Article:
Geneva [Switzerland], Mar 5 (ANI): The International Air Transport Association (IATA) has released global passenger traffic data for January showing that demand measured in total revenue passenger kilometres or RPKs) climbed 2.4 per cent compared to January 2019.
This was down from 4.6 per cent year-over-year growth for the prior month and is the lowest monthly increase since April 2010, at the time of the volcanic ash cloud crisis in Europe that led to massive airspace closures and flight cancellations.
January capacity (available seat kilometres or ASKs) increased by 1.7 per cent while load factor climbed 0.6 percentage point to 80.3 per cent.
"January was just tip of the iceberg in terms of traffic impacts we are seeing owing to the COVID-19 outbreak, given that major travel restrictions in China did not begin until January 23. Nevertheless, it was still enough to cause our slowest traffic growth in nearly a decade," said IATA's Director General and CEO Alexandre de Juniac.
January international passenger demand rose 2.5 per cent compared to January 2019, down from 3.7 per cent growth the previous month. With the exception of Latin America, all regions recorded increases, led by airlines in Africa and the Middle East that saw minimal impact from the COVID-19 outbreak in January.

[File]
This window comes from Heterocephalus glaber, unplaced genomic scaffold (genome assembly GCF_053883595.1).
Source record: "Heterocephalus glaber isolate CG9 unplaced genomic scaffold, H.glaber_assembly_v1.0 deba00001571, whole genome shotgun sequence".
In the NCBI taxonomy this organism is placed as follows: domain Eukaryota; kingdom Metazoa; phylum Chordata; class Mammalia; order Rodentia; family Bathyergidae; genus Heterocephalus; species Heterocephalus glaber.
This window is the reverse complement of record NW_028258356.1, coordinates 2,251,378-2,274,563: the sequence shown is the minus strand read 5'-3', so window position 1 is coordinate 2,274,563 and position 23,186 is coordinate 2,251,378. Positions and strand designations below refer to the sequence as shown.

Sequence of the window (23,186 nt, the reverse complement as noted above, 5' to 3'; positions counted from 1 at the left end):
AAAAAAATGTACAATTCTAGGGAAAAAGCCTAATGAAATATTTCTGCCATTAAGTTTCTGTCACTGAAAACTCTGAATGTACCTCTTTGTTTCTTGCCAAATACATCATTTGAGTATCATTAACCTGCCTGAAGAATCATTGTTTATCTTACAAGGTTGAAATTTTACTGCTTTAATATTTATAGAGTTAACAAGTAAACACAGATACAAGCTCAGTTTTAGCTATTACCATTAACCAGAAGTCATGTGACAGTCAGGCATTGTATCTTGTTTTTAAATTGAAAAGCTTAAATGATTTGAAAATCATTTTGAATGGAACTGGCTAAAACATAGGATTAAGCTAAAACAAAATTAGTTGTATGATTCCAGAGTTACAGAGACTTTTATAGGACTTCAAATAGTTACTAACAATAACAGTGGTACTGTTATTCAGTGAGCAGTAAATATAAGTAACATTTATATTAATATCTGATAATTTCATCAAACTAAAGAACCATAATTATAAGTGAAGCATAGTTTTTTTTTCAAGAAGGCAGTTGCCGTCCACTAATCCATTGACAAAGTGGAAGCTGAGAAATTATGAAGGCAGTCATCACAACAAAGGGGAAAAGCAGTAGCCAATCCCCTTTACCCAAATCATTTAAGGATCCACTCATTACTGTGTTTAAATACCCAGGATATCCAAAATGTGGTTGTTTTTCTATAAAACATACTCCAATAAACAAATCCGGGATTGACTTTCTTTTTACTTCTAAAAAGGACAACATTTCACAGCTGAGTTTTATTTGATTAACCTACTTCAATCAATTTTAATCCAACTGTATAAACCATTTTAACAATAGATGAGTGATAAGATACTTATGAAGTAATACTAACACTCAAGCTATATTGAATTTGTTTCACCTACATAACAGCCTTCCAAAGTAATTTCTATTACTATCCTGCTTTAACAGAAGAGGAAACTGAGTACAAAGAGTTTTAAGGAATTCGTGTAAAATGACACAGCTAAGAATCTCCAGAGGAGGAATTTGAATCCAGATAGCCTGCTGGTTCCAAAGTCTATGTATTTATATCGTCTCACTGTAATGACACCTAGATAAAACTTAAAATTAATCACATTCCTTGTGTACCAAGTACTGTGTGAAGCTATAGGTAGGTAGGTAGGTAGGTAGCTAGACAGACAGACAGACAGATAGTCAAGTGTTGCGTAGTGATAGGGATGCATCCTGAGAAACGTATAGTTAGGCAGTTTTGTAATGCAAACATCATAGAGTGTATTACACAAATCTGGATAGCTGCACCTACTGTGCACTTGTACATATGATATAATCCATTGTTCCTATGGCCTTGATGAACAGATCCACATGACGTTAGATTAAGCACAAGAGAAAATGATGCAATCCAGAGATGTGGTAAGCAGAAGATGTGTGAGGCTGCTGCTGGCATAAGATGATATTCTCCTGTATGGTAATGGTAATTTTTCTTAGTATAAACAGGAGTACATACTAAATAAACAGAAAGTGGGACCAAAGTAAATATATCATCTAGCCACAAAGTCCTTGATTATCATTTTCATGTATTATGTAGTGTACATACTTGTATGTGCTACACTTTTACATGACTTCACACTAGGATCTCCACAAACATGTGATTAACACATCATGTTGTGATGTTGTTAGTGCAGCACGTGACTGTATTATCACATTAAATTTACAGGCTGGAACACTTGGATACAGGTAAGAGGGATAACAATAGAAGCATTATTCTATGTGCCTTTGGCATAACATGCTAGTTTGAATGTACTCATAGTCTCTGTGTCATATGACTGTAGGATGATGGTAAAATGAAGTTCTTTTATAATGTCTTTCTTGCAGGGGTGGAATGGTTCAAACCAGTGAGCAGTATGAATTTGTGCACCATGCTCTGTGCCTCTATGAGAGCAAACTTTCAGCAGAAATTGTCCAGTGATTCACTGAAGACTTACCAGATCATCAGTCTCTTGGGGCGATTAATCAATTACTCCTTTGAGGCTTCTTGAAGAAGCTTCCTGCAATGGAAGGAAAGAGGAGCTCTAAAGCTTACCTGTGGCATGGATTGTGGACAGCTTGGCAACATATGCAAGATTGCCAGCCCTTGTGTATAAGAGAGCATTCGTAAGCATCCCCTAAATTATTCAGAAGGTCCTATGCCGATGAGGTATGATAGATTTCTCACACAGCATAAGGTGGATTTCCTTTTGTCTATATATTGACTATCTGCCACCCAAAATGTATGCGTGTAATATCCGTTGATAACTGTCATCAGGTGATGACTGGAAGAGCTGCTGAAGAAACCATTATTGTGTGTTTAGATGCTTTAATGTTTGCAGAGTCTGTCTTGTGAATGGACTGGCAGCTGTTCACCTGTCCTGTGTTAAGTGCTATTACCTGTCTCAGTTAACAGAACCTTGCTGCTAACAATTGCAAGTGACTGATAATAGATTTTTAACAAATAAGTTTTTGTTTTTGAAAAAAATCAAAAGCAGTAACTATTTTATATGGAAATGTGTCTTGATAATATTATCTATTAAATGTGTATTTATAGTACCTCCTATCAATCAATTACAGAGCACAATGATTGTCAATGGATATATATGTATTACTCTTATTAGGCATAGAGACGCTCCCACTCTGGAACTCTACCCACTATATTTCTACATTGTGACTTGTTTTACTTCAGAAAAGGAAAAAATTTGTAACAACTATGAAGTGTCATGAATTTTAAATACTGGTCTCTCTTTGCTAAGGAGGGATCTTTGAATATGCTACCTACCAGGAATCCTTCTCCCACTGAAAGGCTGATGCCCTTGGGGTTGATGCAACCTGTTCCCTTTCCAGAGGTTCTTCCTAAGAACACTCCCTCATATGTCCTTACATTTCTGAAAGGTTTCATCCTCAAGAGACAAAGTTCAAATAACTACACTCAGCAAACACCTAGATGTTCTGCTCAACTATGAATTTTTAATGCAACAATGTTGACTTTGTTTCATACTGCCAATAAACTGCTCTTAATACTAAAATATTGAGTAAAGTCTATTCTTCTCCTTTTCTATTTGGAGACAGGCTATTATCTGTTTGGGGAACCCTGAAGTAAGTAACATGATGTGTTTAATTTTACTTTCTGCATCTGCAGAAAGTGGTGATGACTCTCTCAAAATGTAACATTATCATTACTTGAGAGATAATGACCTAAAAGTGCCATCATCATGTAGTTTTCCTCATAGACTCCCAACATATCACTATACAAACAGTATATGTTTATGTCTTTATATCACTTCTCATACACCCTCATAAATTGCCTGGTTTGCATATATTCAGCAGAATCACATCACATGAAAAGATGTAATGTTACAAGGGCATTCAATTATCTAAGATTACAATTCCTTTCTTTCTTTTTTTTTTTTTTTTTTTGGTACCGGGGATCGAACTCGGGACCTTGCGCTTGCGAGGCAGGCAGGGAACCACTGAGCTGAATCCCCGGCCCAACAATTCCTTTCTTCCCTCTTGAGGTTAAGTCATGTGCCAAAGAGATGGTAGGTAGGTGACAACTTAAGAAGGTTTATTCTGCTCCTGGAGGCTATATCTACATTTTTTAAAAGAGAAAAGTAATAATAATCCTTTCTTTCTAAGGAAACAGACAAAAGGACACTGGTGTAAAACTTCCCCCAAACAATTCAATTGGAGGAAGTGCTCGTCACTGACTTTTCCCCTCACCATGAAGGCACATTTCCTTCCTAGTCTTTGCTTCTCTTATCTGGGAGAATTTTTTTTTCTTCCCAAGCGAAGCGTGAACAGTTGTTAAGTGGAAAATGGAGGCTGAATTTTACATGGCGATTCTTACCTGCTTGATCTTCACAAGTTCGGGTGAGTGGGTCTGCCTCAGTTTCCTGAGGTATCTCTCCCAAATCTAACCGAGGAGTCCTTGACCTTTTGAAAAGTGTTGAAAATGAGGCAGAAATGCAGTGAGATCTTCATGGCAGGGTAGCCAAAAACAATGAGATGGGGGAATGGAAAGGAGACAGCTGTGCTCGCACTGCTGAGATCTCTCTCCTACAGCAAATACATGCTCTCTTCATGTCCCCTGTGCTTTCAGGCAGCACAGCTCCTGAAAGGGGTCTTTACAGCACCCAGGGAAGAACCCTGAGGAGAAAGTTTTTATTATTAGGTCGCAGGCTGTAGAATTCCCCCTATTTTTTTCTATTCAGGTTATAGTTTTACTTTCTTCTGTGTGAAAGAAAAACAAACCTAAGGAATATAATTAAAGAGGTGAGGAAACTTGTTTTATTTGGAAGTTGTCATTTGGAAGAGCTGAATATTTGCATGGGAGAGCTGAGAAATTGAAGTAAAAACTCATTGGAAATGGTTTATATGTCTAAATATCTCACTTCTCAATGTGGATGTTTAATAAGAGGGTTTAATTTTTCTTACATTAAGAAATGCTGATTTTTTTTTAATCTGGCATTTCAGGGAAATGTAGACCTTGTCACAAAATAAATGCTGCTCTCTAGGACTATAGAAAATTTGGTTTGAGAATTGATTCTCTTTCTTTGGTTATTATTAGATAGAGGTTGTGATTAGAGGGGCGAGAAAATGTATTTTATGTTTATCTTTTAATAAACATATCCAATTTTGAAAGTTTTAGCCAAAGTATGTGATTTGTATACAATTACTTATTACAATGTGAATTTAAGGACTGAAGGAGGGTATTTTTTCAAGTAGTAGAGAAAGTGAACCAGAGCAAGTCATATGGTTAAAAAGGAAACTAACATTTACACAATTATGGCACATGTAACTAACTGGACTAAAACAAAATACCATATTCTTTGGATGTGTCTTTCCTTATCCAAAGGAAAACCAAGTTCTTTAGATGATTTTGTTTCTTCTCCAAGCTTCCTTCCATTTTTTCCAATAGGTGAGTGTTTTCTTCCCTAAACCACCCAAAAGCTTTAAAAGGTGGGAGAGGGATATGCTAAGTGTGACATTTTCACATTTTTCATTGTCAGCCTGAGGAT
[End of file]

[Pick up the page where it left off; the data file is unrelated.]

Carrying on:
Capacity climbed 0.9 per cent and load factor rose 1.2 percentage points to 81.1 per cent.
Asia Pacific airlines' January traffic climbed 2.5 per cent compared to the year-ago period, which was the slowest outcome since early 2013 and a decline from the 3.9 per cent increase in December.
Softer GDP growth in several of the region's key economies was compounded by COVID-19 impacts on the international China market. Capacity rose 3 per cent and load factor slid 0.4 percentage point to 81.6 per cent.
Demand for domestic travel climbed 2.3 per cent in January compared to January 2019, as strong growth in the United States helped mitigate the impact from a steep decline in China's domestic traffic. Capacity rose 3 per cent and load factor dipped 0.5 percentage point to 78.9 per cent.
Chinese airlines' domestic traffic fell 6.8 per cent in January, reflecting the impact of flight cancellations and travel restrictions related to COVID-19. China's Ministry of Transport reported an 80 per cent annual fall in volumes in late January and early February.
Capacity slipped 0.2 per cent and passenger load factor plunged 5.4 percentage points to 76.7 per cent.
US airlines saw domestic traffic climb 7.5 per cent in January. Although this was down from 10.1 per cent growth in December, it represented another strong month of demand growth reflecting supportive business confidence and domestic economic outcomes at the time.
Capacity rose 4.9 per cent and load factor climbed 1.9 percentage points to 81.1 per cent.
"The COVID-19 outbreak is a global crisis that is testing the resilience not only of the airline industry but of the global economy," said de Juniac.
Airlines are experiencing double-digit declines in demand, and on many routes traffic has collapsed. Aircraft are being parked and employees are being asked to take unpaid leave."
In this emergency, governments need to consider the maintenance of air transport links in their response.
"Suspension of the 80/20 slot use rule, and relief on airport fees at airports where demand has disappeared are two important steps that can help ensure that airlines are positioned to provide support during the crisis and eventually in the recovery," said de Juniac.